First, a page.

Rachtoteach - I am in a very similar situation. I also wish to cut the alcohol out completely, due to seeing the effects on my parents, various other family members, and now my DH sad. I need support in not slipping back into regular and increasingly heavy drinking. I also cannot be enabling my DH to drink, as he will use any excuse to drink excessively.

I will keep referring to this thread for encouragement.

tupuedes Mon 24-Jun-13 14:31:22

Alcohol helps ugly uninteresting people get sex.

ThatsHandy Mon 24-Jun-13 14:46:19

I'm 6 months pregnant, and pre-pregnancy I would easily get through 2-4 bottles of rose wine a week (more if seeing friends).

I have noticed my teeth are whiter than white nowadays, even though I haven't changed my toothpaste/ mouthwash etc. All I can think is the wine must have discoloured them- I totally love my new teeth, and my boss even asked if I'd had them 'done' the other day!


TweedWasSoLastYear Mon 24-Jun-13 15:57:56

you are alot safer being out at night if you are not drunk, too many predatory males on the look out for girls who are pissed in most town centers . imo.

hmm Tweed? Victim blaming much?

CHJR Mon 24-Jun-13 17:32:21

More time! Amazing how much time drinking seems to suck in...

CHJR Mon 24-Jun-13 17:39:35

Feeling proud of my self-control! Really, showing love for yourself.
Convenience of being able to hop in the car without thinking twice.

Downside of not drinking: having to notice how dumb the people around you become after just a few. Amazingly dumb!

BrokenBanana Mon 24-Jun-13 17:39:36

I'm in much the same position as you OP, except my mum has been an obvious alcoholic for a long long time. I've noticed myself needing alcohol more, sometimes a few times a week. I'd be up for joining a dry July thread, I'm desperate not to turn in to my mother!

babyjane1 Tue 25-Jun-13 17:22:38

Hi guys been searching for this thread for ages, just marking my place and will post later x x

LyingWitchInTheWardrobe Tue 25-Jun-13 17:31:26

I'm sorry about your mum, OP, it must be very hard to watch. I have no experience of alcoholism, am teetotal myself and have been since going bananas in early teens until 17 when I just stopped. Because of that I'm not sure that anything I post is going to be relevant but will post it just in case.

I'm wondering what it feels like to be alcohol dependent. I just don't know what it's like and I wonder whether the 'benefits' as posted above really would register at all to somebody who has such a severe problem with alcohol.

Everybody's come up with good and useful suggestions but I wonder if they'll be 'white noise' to your mum. Have you ever asked her how it feels? How she feels when she drinks? When she can't drink? What her worries are for the future? Her responses might give you some insight that would help you to think of the best suggestions to tackle the problem and actually make it meaningful and 'fit' with your mum's thoughts too.

Pennyacrossthehall Tue 25-Jun-13 17:35:23

MoaningMingeWhingesAgain Tweed? Victim blaming much?

Scenario: You are a deer. Most of the other animals in the forest have no interest in eating you, but a small number do. If you blindfold yourself and tie your feet together, are you more vulnerable?

Important note: the question is not whether it is fair.

Turniptwirl Tue 25-Jun-13 17:45:14

No hangovers and wasted weekends while you recover!

Being the sober one with the camera who remembers what their drunk friends got up to

All that money saved can be spent on something else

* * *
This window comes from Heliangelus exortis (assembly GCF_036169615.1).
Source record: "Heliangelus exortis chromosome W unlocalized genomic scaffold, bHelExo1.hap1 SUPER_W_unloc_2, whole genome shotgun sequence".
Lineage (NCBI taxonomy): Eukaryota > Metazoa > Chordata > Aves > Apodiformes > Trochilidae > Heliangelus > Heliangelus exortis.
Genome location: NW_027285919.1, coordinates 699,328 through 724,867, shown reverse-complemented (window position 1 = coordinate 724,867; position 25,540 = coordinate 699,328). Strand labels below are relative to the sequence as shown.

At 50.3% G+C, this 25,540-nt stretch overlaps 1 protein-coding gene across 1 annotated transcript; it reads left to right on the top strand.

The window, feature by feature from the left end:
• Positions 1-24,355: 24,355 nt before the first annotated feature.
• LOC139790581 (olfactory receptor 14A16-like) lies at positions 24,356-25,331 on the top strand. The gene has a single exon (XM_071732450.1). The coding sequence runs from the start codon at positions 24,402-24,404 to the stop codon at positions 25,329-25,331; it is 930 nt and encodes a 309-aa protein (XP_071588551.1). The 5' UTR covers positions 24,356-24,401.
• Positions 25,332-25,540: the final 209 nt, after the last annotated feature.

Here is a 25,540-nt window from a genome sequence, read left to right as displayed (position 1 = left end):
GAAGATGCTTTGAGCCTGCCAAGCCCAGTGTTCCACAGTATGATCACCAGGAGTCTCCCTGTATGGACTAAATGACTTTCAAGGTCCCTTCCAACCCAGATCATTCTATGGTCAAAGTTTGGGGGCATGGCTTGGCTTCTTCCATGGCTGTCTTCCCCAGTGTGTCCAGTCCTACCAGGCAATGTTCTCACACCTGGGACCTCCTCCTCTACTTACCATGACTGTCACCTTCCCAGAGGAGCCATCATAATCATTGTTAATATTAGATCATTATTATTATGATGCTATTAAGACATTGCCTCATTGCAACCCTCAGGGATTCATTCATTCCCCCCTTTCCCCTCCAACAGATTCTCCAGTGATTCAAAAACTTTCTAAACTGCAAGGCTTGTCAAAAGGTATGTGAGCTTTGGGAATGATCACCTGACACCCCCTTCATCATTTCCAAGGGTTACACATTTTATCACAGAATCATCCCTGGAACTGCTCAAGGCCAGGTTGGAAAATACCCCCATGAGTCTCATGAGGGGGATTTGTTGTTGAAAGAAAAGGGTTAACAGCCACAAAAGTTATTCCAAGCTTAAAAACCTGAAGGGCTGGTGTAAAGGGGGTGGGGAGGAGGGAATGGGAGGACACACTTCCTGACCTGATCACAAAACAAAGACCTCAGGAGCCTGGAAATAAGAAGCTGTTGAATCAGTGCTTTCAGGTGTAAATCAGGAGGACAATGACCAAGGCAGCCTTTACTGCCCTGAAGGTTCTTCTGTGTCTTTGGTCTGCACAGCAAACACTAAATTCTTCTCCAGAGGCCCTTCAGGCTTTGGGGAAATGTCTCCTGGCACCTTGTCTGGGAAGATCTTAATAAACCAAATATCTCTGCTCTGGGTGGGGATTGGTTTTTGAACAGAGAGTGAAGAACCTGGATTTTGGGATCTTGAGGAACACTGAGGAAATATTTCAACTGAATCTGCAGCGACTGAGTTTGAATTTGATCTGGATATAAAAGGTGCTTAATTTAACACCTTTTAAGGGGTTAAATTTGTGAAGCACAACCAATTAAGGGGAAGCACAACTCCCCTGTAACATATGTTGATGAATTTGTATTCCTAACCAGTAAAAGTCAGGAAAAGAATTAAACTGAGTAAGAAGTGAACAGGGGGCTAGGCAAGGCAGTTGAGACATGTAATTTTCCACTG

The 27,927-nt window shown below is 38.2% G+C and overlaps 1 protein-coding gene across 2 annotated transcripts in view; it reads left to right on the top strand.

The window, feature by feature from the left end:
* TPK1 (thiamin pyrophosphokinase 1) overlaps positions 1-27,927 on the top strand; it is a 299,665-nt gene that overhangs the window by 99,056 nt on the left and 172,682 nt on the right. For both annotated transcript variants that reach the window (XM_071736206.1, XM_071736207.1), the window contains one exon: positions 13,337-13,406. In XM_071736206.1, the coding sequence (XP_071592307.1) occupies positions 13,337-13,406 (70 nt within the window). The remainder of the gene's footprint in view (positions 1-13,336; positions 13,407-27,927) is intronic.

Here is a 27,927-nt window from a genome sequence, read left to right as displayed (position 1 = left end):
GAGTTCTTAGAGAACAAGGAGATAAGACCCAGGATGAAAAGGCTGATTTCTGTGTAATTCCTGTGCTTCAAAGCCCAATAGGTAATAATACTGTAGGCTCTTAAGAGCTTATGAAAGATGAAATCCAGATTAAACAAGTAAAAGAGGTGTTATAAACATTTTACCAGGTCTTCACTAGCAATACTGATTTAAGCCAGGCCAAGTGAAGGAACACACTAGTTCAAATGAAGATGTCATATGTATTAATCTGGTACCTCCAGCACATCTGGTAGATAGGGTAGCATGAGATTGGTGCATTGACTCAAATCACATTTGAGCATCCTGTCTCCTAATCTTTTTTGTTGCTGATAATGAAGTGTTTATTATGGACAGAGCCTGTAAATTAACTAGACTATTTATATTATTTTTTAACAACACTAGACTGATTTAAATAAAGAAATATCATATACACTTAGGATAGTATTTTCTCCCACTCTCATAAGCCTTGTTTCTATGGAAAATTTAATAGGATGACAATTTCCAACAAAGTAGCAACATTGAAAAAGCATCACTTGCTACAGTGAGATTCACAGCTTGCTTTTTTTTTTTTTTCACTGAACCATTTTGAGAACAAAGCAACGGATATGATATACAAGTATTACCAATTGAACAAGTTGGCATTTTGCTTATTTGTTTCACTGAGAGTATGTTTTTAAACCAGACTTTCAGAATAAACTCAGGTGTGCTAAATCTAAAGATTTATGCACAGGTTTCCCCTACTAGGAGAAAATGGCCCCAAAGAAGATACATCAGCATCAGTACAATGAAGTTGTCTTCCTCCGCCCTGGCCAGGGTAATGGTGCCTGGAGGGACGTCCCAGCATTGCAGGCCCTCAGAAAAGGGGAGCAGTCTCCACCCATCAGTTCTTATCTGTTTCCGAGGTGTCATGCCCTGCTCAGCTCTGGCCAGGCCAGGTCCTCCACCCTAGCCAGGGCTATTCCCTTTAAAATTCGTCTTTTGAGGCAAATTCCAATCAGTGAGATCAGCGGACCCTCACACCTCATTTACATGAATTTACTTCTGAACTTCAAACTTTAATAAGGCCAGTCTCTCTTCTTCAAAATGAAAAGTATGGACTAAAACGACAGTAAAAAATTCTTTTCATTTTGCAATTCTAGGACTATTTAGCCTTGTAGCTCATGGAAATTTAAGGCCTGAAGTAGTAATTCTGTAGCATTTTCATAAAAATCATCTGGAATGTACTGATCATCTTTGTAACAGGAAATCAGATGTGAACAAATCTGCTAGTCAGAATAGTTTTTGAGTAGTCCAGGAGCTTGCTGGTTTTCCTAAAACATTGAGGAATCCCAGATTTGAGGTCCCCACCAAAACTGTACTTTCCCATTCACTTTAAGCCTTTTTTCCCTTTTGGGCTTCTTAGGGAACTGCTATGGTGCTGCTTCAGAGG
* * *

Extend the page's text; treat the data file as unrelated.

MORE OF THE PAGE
Smoke less if you're a smoker, as all the smokers I know smoke far more if they're drinking at the same time

Paying less tax

Pigsmummy Tue 25-Jun-13 17:50:43

Great thread, I looked and felt fantastic after not drinking in pregnancy and when bf'ing,sadly slipped back to having a couple of glasses of wine in the evening, now overweight and tired looking, so seriously cutting back. Allowing myself a drink as a treat only rather than the norm. Can't wait to get into my slim clothes again and get the zest for life back!

Pigsmummy Tue 25-Jun-13 17:59:29

Some has recommended hyno therapy to help cut down drinking, you might give that a go too?

Anyone have any experience of that?

FoundAChopinLizt Tue 25-Jun-13 18:07:29

Great thread, thanks OP, I hope it helps you.

I drink only moderately but aim to drink less, maybe half a bottle of wine over the weekend instead of one bottle. Mainly because I'm trying to get fit and I can feel how it affects my running the day after even a glass or two. I also avoid sugar in food so it makes no sense to drink wine.

Also saving £5-6 a week would be nice, I could a book or two on my kindle for that.

dufflefluffle Tue 25-Jun-13 18:11:27

Not staying up later than you need to. Not eating more than you need to. being able to run/exercise better and first thing in the morning.

babyjane1 Tue 25-Jun-13 18:17:06

Hi to all, been recommended this thread by a fellow brave babe on the brave babes on the bus thread (the bus being sobriety) there is lot of fun posts but also a serious common link in that we are all trying to cut down/cut out alcohol. I am 42 with 2DD's 2 and 14, after my surprise baby at 40 I suffered horrendous post natal depression, I sought solace in wine, soon a bottle a night was the norm. I've gained weight and my depression fed on my wine habit!!! After my doc informed me that my anti depressants were totally counteracts by the wine, I decided to cut right back, I feel totally different and much more hopeful about my anxiety and depression lifting as it is already. This is a brilliant thread encouraging me to continue my abstinence but I also want to lose weight and create a whole new me, only downside so far, I'm eating chocolate in vast quantities for the first time in my life, I'm ready to embark on a healthy eating and exercise regime and have joined slimming world so I'm hoping thus thread will give me r encouragement and support and hope I can do the same for as anyone here hoping to discover a slimmer, healthier lifestyle too x x

DarceyBissell Tue 25-Jun-13 18:20:34

Penny - well said.

maddening Tue 25-Jun-13 20:42:40